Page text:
November 16, 2010
Will Perpetually Young Become Extremely Risk Averse?

Seth Shostak thinks perpetual youth is a recipe for stagnation and extreme cocooning where people stay home out of fear in virtual reality.

Regrettably, you might not find any groceries. Farming is one of the most dangerous jobs around, and any farmer who lives long enough to fear riding in a car has had a more-than-even chance of being killed in the back forty. Incidentally, that's about the same death rate as mining coal, so we'll need to get those wind turbines built if you want electricity at home.

Here's the problem in a nutshell: if we extend human lifetimes a lot -- to millennia, rather than centuries -- all the small risks you heedlessly take every day will have a devastating cumulative impact. Most jobs will become unattractive, because just about any occupation becomes, eventually, a deadly occupation. We'll automate nearly everything we can, and stay at home immersed in a virtual world.

First of all, he's missing just how much interaction and change will be possible using virtual worlds. Second, what's wrong with having robots do all the dangerous work? That seems like a feature, not a bug.

Third, I question the extent to which people will avoid risk-taking. Humans aren't that rational. Look at the risk-taking junkies now jumping out of airplanes, kayaking, snow boarding, and speeding around country roads. They find the prospect extreme thrills in risky endeavors extremely alluring. Absent some gene therapy to dampen their desire for risk I expect rejuvenation will make them more prone to take risks, not less. Who is more likely to do extreme skiing? Someone with a young body or an old body?

I've previously explored this issue in my posts Will Longer Lives Make People More Risk Averse? and Will Eternal Youthfulness Lead To Less Ambition?

Share |      Randall Parker, 2010 November 16 11:13 PM  Aging Debate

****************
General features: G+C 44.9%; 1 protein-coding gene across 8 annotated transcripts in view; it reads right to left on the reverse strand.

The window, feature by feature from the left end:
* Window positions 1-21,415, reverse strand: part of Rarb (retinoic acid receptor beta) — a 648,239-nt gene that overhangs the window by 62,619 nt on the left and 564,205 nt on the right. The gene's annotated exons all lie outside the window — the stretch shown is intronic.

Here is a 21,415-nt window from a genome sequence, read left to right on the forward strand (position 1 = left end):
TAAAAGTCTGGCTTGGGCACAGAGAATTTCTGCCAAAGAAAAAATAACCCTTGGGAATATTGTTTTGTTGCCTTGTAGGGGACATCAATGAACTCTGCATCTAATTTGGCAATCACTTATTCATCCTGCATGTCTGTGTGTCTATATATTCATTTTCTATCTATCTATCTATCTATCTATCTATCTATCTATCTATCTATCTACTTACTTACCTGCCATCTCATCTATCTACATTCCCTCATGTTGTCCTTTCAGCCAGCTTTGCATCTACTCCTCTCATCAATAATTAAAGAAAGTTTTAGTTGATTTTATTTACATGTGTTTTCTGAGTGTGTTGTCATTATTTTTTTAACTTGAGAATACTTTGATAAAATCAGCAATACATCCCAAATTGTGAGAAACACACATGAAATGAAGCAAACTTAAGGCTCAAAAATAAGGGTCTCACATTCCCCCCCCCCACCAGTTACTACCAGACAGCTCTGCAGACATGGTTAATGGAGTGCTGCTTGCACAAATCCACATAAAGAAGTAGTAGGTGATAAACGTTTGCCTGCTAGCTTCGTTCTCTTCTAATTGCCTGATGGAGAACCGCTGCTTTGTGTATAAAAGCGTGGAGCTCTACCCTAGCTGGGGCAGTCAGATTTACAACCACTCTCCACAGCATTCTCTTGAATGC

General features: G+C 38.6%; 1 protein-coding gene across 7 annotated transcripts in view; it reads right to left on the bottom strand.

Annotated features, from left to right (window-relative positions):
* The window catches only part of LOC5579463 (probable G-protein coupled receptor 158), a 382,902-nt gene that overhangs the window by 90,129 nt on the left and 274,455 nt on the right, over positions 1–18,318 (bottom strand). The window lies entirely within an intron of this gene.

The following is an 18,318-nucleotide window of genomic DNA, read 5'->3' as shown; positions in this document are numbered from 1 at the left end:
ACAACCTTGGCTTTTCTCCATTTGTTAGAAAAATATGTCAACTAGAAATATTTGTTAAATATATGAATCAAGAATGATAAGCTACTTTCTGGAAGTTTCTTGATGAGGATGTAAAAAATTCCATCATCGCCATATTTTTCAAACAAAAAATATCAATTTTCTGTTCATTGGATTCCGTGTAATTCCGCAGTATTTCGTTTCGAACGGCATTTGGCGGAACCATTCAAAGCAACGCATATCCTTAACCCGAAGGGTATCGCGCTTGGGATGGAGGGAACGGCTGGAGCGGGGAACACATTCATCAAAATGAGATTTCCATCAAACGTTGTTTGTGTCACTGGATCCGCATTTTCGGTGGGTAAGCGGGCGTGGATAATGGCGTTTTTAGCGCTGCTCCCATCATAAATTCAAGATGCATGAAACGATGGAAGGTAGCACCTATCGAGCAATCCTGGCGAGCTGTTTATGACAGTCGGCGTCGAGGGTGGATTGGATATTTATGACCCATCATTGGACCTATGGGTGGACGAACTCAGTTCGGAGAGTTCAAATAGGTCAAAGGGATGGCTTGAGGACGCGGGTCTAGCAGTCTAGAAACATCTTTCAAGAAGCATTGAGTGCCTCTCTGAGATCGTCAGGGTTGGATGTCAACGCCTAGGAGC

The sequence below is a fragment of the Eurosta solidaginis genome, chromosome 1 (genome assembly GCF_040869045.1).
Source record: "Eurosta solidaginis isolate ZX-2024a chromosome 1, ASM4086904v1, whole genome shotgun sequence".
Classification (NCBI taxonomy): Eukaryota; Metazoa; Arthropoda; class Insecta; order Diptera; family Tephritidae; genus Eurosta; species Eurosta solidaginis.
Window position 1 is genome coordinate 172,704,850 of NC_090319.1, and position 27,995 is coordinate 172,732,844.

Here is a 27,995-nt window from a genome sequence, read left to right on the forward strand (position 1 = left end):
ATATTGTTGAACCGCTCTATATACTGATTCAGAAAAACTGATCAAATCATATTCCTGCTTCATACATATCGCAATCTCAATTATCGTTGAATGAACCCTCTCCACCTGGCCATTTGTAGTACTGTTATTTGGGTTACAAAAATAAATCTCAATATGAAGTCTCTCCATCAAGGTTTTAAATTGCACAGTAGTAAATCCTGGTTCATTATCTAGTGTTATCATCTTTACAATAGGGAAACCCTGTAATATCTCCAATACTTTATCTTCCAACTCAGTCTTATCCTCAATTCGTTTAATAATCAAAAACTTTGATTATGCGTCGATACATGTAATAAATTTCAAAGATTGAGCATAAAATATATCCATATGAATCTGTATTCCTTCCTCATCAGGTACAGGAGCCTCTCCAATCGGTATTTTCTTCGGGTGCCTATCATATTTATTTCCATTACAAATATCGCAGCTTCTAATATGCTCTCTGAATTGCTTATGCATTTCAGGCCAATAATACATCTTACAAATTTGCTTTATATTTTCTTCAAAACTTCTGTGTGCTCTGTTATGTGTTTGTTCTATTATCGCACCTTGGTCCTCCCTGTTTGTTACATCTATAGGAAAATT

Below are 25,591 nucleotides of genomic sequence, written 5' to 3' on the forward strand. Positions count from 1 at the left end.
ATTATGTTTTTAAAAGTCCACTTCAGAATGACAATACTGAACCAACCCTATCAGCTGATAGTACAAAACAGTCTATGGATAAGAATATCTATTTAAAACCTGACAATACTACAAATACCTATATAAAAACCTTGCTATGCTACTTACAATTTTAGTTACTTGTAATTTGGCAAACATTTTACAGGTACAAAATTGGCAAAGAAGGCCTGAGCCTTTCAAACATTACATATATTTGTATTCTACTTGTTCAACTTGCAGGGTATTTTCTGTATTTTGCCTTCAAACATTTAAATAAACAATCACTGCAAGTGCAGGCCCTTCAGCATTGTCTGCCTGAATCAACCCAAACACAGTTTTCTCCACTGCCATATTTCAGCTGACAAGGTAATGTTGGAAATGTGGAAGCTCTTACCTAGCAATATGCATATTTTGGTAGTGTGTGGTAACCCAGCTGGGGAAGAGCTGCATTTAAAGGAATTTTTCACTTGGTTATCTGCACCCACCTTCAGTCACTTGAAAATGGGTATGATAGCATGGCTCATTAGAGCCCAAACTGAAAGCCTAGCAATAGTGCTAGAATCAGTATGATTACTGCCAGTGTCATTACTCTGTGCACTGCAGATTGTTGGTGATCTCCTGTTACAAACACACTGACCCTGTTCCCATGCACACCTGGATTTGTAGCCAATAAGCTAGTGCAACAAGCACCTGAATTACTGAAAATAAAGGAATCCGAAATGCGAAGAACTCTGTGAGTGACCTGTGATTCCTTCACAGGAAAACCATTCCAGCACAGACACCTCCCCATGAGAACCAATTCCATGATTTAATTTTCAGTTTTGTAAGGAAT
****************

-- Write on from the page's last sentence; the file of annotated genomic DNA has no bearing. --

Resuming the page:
Comments
Alexander Kruel said at November 17, 2010 1:55 AM:

It could be one answer to the Fermi paradox. Although I believe that the bigger risk is to take no risks. Here is what I wrote elsewhere regarding the Fermi paradox and risk aversion:

Could being overcautious be itself an existential risk that might significantly outweigh the risk(s) posed by the subject of caution? Suppose that most civilizations err on the side of caution. This might cause them to either evolve much slower so that the chance of a fatal natural disaster to occur before sufficient technology is developed to survive it, rises to 100%, or stops them from evolving at all for being unable to prove something being 100% safe before trying it and thus never taking the necessary steps to become less vulnerable to naturally existing existential risks

Mthson said at November 17, 2010 1:59 AM:

Good news for Shostak: there's a high probability his wish for a painful death will come true. Best of luck on that!

Chris T said at November 17, 2010 9:55 AM:

Just reducing death rates as much as we have has resulted in people being much more cautious. Imagine the early jet aircraft tests being conducted today with their high fatality rate!

Brock said at November 17, 2010 10:39 AM:

The main problem with long life will be that people with old, inferior ideas will keep hanging around. To use an example I could be wrong about, I believe that Karl Marx and John Maynard Keynes' theories were fundamentally flawed (for very different reasons) and that the world will be better off when their believers in the Boomer generation die off. But if that never happens we could be stuck with a large population of Marxists and Keynesians for a very long time. This will hold back social progress.